So I started casting around for another olive oil cake recipe. My cookbook collection was surprisingly silent on the subject.  I found a couple more recipes online, but they wanted me to separate the eggs and whip the whites and fold them in and it all sounded like kind of a hassle. But it occurred to me at some point that the olive oil is simply playing the role of the fat in a regular cake recipe. And I started to wonder if I could make an olive oil pound cake (quatre quarts in French) with a straight up 1:1:1:1 ratio of eggs, sugar, oil, and flour.  So I preheated my oven to 180C, weighed my eggs and got to it.**

My three eggs weighed in at 200 grams, so I scaled out 200 grams each of granulated sugar, cake flour, and extra virgin olive oil (pretty good stuff, but not the very best) in separate containers, and I drained that jar of sour cherries, which gave me about 2 cups of fruit, weighing about 350 grams.  I wanted some insurance that the cake would rise, so I added a teaspoon of baking powder to the flour, along with 1/2 teaspoon of salt.  Eyeballing the ingredients on the counter, I guessed that this cake was going to fit best in my 10″ tube pan, so I oiled it and dusted it with flour.

Mise en place done, I started whipping the eggs in my second biggest bowl with my new hand mixer (I didn’t want to buy it, but now that I have it, I’m really glad I did), adding the sugar as I whipped.  I kept whipping the eggs and sugar until they lightened in color and  got thick and creamy looking.  (In some circles, we call this the “ribbon stage”, where drizzling the whipped eggs over themselves results in a thick ribbon that remains distinct for at least three seconds before melting back into the whole.) Whipping the whole time, I slowly drizzled in the olive oil and a teaspoon of vanilla extract.  I thought it looked like airy mayonnaise, which it basically was, and all of a sudden those cakes made with mayonnaise made more sense and sounded less disgusting.  Finally, I sifted the cake flour, baking powder, and salt together over the batter and folded them in with a rubber spatula until the batter was smooth.

I spread about half of this in the tube pan, sprinkled about two-thirds of the cherries over it, and topped with the remaining half of the batter and the rest of the cherries.  At this point, I thought it might be nice to put some pistachios on top for crunch and because they’re so good with cherries.  So I grabbed a handful of shelled pistachios and scattered them over the cake.  And a sprinkling of cassonade for added sparkle.  After 45 minutes in the oven, the cake was a lovely golden brown, springy to the touch, and a toothpick stuck in the center came out clean.  I let it cool a bit and dug in.

a sunny cake on a snowy day

The cherries had sunk to the bottom, as I feared they might, but the cake is still marvelous.  The crumb is velvety-fine and tender, with just a hint of crunch on top from the pistachios and cassonade.  The olive oil lends a subtle, earthy fruitiness, and the sour cherries offer bright bursts of juicy flavor.  It was as great for dessert as it was for breakfast, and makes a fine snack as well.  Interestingly, the flavors seemed to solidify overnight, so the olive oil notes are more pronounced the next day.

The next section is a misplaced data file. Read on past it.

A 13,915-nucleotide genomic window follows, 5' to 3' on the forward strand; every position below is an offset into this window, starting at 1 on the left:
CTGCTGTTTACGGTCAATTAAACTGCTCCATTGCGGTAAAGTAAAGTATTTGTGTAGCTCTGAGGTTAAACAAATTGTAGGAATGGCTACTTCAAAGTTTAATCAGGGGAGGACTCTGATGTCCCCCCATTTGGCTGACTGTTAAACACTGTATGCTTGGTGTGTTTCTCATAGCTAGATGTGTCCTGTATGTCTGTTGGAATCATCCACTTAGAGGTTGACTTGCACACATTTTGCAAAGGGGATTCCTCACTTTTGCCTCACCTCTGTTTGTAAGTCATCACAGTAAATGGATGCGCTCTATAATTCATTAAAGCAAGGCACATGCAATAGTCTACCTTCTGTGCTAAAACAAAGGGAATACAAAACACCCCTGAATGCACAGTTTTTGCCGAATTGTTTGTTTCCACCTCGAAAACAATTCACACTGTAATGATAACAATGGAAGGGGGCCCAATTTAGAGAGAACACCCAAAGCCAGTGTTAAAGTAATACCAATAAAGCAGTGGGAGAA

I’m kind of in love with this cake.  Only problem is, now I’m out of olive oil and sour cherries.  I suppose a trip to the store will be in order soon…

*In Paris, this can be a serious time commitment.  It’s rarely the case that you can just pop out really quick and grab that one ingredient you’re missing, because even though the shop downstairs always has the kind of flour you’re looking for, the one time you really need it fast, they’re out. So you walk to the next store, probably a few blocks away.  They don’t even carry what you need.  And it goes on like that, until you finally find the flour, but in the meantime you’ve thought of a bunch of other things you need, and then you call home to make sure you’re not forgetting anything, load up your shopping bag and lug it home.  By then any energy you had for cooking is sapped, so you scrap the whole idea and decide to try again tomorrow.

**I weighed the eggs first because they are the least flexible of the ingredients – I can weigh out any amount of flour, sugar, or olive oil I wish, but if I arbitrarily decide I want to use, say 150 grams of each, and then my eggs weigh 60 grams each, well, it’s not going to work so well.  Weighing the eggs first means I can just scale everything else to match their weight.

On this day in 2010: Wadja (A cool little bistro.)

Originally published on Croque-Camille.





Easy Cheesy

27 02 2013

Like we did last year, Nick and I have again given up cooking meat at home for Lent.  Since all Catholics know that fish isn’t meat, our omega-3 levels are rising as we incorporate more fish into our diet.  But what is a meatless couple supposed to do with a jar of homemade olive salad, leftover from a Mardi Gras party?  In a flash of brilliance it hit me.

before the oozing mess